Obesity is now the biggest healthcare challenge world wide, approximately one in three is either obese or overweight. It has overtaken malnutrition and infectious diseases as the worlds no.1 heath problem. The problem is even bigger in middle east. According to one study, 51 million people in the Gulf are classed as obese. An epidemic indeed. In the same study, Qatar is reported to have the highest incidence of obese men (44 per cent) in the Middle East and North Africa region, followed by Kuwait (43 per cent) and Bahrain (31 per cent), while the prevalence of obesity among women exceeded 50 per cent in three Middle Eastern countries; Kuwait (59 per cent), Libya (57 per cent) and Qatar (55 per cent).
Not only does obesity carry serious consequences for people’s health, it also carries a global cost of $2 trillion, consuming 2.8 per cent of global Gross Domestic Product and demanding approximately 15 per cent from the healthcare budgets of developed countries, according to the authors of the McKinsey report.
Researchers have produced the startling forecast that if current obesity rates continue, almost half of the world’s adult population will be overweight or obese by 2030.
The demand for bariatric surgery is increasing by 20 per cent annually in Gulf countries, however in many cases it is out of necessity rather than choice. Bariatric surgery is proven to reduce the risk of serious health complications associated with obesity such as cardiovascular disease, sleep apnea, certain cancers and perhaps most pressing for the region, type 2 diabetes. According to experts, we must not believe that obesity is not self-inflicted or a lifestyle choice, rather than a critical health issue.
It is these damaging perceptions which have led to widespread criticism of bariatric surgery, which can cost between $8,000 and $15,000, as many claim that the procedure is becoming a substitute for a lifestyle overhaul. It is from this viewpoint that a serious stigma has emerged.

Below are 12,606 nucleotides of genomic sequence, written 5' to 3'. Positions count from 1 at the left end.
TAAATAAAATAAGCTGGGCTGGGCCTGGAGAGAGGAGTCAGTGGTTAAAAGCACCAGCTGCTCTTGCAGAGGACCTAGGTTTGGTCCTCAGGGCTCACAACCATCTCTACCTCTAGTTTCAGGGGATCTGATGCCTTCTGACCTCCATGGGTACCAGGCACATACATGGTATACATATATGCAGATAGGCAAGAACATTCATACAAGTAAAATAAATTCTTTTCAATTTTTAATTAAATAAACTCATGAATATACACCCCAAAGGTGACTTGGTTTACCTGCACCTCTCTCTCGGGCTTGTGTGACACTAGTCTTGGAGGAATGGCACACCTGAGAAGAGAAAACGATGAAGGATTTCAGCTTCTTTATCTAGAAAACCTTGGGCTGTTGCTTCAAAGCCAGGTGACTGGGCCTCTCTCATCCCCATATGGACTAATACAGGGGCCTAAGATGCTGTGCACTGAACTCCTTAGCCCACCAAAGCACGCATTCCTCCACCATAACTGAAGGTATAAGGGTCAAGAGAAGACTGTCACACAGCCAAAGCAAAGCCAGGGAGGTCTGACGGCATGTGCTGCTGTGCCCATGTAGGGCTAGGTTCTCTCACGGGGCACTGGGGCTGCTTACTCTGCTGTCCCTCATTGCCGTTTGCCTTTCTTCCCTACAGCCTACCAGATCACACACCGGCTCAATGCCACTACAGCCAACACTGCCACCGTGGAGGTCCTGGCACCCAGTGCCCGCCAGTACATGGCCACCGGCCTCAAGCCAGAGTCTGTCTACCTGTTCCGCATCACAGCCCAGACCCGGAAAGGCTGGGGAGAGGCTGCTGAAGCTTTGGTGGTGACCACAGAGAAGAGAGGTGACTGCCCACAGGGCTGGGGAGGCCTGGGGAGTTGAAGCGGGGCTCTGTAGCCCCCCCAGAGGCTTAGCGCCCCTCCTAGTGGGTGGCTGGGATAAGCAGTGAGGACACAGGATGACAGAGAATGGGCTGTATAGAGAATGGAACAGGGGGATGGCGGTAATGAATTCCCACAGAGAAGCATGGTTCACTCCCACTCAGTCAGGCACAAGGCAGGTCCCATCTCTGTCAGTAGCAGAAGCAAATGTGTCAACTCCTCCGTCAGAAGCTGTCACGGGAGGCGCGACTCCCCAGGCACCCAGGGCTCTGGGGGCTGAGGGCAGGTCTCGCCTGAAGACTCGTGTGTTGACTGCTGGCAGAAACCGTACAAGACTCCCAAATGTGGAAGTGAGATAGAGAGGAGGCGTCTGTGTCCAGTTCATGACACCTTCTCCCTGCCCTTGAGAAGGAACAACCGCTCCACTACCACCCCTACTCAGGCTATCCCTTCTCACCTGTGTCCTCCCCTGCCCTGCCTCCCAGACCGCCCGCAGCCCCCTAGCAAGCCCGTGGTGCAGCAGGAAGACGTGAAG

An increase in bariatric procedures could also realize financial savings for governments and healthcare systems alike, as patients who have undergone surgery, are more likely to avoid life-threatening and costly conditions such as heart disease and diabetes, which currently affects approximately one in ten adults in the Middle East and North Africa region
More young patients end up undergoing bariatric surgery in UAE
Doctors advise weight-loss procedures if children have high BMI and other health issues
Abu Dhabi: With obesity cases rising in the UAE, more and more younger patients are being recommended for weight-loss surgeries, experts have said.
The surgeries are a last resort in the fight against obesity and its related complications. They are often a better choice than letting children’s health get progressively worse.
Statistics compiled by regulator Health Authority Abu Dhabi (Haad), indicate that nearly 30 per cent of school going children in Abu Dhabi are overweight or obese and the proportion rises to 40 per cent among teenagers. Worldwide obesity has nearly doubled since 1980 and in 2011 more than 40 million children under the age of five were overweight (WHO).
Unless we take some drastic and wide ranging measures, the obesity will soon become worlds biggest and most expensive health issue ever.
A food for thought,shall we say.